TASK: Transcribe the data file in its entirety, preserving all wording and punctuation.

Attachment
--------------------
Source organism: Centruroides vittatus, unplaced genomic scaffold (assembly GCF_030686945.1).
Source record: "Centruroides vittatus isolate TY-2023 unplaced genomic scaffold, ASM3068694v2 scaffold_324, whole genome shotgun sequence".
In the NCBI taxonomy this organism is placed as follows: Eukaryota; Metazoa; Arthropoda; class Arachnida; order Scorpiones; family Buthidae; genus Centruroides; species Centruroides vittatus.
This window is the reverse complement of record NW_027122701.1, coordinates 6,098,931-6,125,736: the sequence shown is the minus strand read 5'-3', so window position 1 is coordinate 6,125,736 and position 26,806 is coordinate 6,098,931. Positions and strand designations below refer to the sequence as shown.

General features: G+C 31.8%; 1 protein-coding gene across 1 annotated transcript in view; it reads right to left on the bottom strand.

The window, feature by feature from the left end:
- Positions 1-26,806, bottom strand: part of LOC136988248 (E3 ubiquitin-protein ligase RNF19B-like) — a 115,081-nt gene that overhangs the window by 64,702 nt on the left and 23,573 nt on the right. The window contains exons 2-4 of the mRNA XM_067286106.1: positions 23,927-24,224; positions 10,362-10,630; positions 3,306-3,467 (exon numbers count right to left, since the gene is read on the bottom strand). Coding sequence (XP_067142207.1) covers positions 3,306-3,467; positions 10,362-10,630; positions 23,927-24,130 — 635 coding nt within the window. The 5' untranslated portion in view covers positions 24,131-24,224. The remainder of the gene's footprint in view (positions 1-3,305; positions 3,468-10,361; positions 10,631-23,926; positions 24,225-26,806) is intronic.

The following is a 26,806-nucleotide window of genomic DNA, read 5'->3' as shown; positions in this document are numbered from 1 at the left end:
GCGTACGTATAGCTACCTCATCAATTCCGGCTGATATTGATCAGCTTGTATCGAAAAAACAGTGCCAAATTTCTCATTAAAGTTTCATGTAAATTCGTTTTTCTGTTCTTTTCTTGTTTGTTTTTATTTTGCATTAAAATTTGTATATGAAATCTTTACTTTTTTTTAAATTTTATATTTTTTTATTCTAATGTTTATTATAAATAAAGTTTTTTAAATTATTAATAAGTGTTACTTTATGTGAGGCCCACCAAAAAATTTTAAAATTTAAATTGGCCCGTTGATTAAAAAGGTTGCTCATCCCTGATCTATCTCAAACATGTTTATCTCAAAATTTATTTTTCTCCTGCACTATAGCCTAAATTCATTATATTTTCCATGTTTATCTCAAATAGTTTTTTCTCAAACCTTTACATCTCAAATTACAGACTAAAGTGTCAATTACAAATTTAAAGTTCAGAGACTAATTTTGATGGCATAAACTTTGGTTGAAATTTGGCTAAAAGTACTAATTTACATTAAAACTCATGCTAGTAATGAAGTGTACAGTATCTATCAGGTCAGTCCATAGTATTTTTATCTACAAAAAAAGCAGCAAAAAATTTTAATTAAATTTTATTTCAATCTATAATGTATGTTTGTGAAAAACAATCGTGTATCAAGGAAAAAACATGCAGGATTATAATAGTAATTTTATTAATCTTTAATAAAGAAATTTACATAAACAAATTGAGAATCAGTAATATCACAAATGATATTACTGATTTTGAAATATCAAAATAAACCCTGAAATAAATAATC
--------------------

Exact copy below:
Source organism: Centruroides vittatus, unplaced genomic scaffold (assembly GCF_030686945.1).
Source record: "Centruroides vittatus isolate TY-2023 unplaced genomic scaffold, ASM3068694v2 scaffold_324, whole genome shotgun sequence".
In the NCBI taxonomy this organism is placed as follows: Eukaryota; Metazoa; Arthropoda; class Arachnida; order Scorpiones; family Buthidae; genus Centruroides; species Centruroides vittatus.
This window is the reverse complement of record NW_027122701.1, coordinates 6,098,931-6,125,736: the sequence shown is the minus strand read 5'-3', so window position 1 is coordinate 6,125,736 and position 26,806 is coordinate 6,098,931. Positions and strand designations below refer to the sequence as shown.

General features: G+C 31.8%; 1 protein-coding gene across 1 annotated transcript in view; it reads right to left on the bottom strand.

The window, feature by feature from the left end:
- Positions 1-26,806, bottom strand: part of LOC136988248 (E3 ubiquitin-protein ligase RNF19B-like) — a 115,081-nt gene that overhangs the window by 64,702 nt on the left and 23,573 nt on the right. The window contains exons 2-4 of the mRNA XM_067286106.1: positions 23,927-24,224; positions 10,362-10,630; positions 3,306-3,467 (exon numbers count right to left, since the gene is read on the bottom strand). Coding sequence (XP_067142207.1) covers positions 3,306-3,467; positions 10,362-10,630; positions 23,927-24,130 — 635 coding nt within the window. The 5' untranslated portion in view covers positions 24,131-24,224. The remainder of the gene's footprint in view (positions 1-3,305; positions 3,468-10,361; positions 10,631-23,926; positions 24,225-26,806) is intronic.

The following is a 26,806-nucleotide window of genomic DNA, read 5'->3' as shown; positions in this document are numbered from 1 at the left end:
GCGTACGTATAGCTACCTCATCAATTCCGGCTGATATTGATCAGCTTGTATCGAAAAAACAGTGCCAAATTTCTCATTAAAGTTTCATGTAAATTCGTTTTTCTGTTCTTTTCTTGTTTGTTTTTATTTTGCATTAAAATTTGTATATGAAATCTTTACTTTTTTTTAAATTTTATATTTTTTTATTCTAATGTTTATTATAAATAAAGTTTTTTAAATTATTAATAAGTGTTACTTTATGTGAGGCCCACCAAAAAATTTTAAAATTTAAATTGGCCCGTTGATTAAAAAGGTTGCTCATCCCTGATCTATCTCAAACATGTTTATCTCAAAATTTATTTTTCTCCTGCACTATAGCCTAAATTCATTATATTTTCCATGTTTATCTCAAATAGTTTTTTCTCAAACCTTTACATCTCAAATTACAGACTAAAGTGTCAATTACAAATTTAAAGTTCAGAGACTAATTTTGATGGCATAAACTTTGGTTGAAATTTGGCTAAAAGTACTAATTTACATTAAAACTCATGCTAGTAATGAAGTGTACAGTATCTATCAGGTCAGTCCATAGTATTTTTATCTACAAAAAAAGCAGCAAAAAATTTTAATTAAATTTTATTTCAATCTATAATGTATGTTTGTGAAAAACAATCGTGTATCAAGGAAAAAACATGCAGGATTATAATAGTAATTTTATTAATCTTTAATAAAGAAATTTACATAAACAAATTGAGAATCAGTAATATCACAAATGATATTACTGATTTTGAAATATCAAAATAAACCCTGAAATAAATAATC